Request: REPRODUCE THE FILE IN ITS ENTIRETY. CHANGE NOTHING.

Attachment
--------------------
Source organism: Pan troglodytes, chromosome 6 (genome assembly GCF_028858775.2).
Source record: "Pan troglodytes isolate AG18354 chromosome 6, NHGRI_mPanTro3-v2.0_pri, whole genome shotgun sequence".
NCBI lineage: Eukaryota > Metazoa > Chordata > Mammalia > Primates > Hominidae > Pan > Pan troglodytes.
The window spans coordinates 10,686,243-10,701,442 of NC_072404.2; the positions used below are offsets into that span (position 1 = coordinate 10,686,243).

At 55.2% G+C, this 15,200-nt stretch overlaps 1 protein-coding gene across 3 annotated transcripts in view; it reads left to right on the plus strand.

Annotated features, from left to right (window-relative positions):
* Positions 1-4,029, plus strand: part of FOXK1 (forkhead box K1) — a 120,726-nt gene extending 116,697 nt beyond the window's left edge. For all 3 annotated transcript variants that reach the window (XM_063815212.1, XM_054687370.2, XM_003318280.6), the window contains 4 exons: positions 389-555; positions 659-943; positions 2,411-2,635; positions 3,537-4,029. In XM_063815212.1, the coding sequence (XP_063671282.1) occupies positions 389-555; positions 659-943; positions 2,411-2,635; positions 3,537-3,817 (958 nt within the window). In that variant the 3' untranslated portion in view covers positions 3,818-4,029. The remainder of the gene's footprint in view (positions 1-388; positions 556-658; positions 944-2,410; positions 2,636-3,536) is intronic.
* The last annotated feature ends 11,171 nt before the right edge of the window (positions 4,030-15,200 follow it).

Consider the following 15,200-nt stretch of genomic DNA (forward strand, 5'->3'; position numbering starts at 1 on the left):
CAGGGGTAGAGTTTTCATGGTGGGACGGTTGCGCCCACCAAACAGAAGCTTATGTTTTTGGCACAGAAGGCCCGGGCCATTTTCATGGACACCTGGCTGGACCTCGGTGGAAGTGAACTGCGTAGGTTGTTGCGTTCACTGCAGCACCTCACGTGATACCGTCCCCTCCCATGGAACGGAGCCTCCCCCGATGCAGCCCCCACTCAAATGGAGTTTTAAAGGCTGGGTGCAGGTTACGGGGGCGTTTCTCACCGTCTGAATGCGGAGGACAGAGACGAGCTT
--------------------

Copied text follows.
Source organism: Pan troglodytes, chromosome 6 (genome assembly GCF_028858775.2).
Source record: "Pan troglodytes isolate AG18354 chromosome 6, NHGRI_mPanTro3-v2.0_pri, whole genome shotgun sequence".
NCBI lineage: Eukaryota > Metazoa > Chordata > Mammalia > Primates > Hominidae > Pan > Pan troglodytes.
The window spans coordinates 10,686,243-10,701,442 of NC_072404.2; the positions used below are offsets into that span (position 1 = coordinate 10,686,243).

At 55.2% G+C, this 15,200-nt stretch overlaps 1 protein-coding gene across 3 annotated transcripts in view; it reads left to right on the plus strand.

Annotated features, from left to right (window-relative positions):
* Positions 1-4,029, plus strand: part of FOXK1 (forkhead box K1) — a 120,726-nt gene extending 116,697 nt beyond the window's left edge. For all 3 annotated transcript variants that reach the window (XM_063815212.1, XM_054687370.2, XM_003318280.6), the window contains 4 exons: positions 389-555; positions 659-943; positions 2,411-2,635; positions 3,537-4,029. In XM_063815212.1, the coding sequence (XP_063671282.1) occupies positions 389-555; positions 659-943; positions 2,411-2,635; positions 3,537-3,817 (958 nt within the window). In that variant the 3' untranslated portion in view covers positions 3,818-4,029. The remainder of the gene's footprint in view (positions 1-388; positions 556-658; positions 944-2,410; positions 2,636-3,536) is intronic.
* The last annotated feature ends 11,171 nt before the right edge of the window (positions 4,030-15,200 follow it).

Consider the following 15,200-nt stretch of genomic DNA (forward strand, 5'->3'; position numbering starts at 1 on the left):
CAGGGGTAGAGTTTTCATGGTGGGACGGTTGCGCCCACCAAACAGAAGCTTATGTTTTTGGCACAGAAGGCCCGGGCCATTTTCATGGACACCTGGCTGGACCTCGGTGGAAGTGAACTGCGTAGGTTGTTGCGTTCACTGCAGCACCTCACGTGATACCGTCCCCTCCCATGGAACGGAGCCTCCCCCGATGCAGCCCCCACTCAAATGGAGTTTTAAAGGCTGGGTGCAGGTTACGGGGGCGTTTCTCACCGTCTGAATGCGGAGGACAGAGACGAGCTT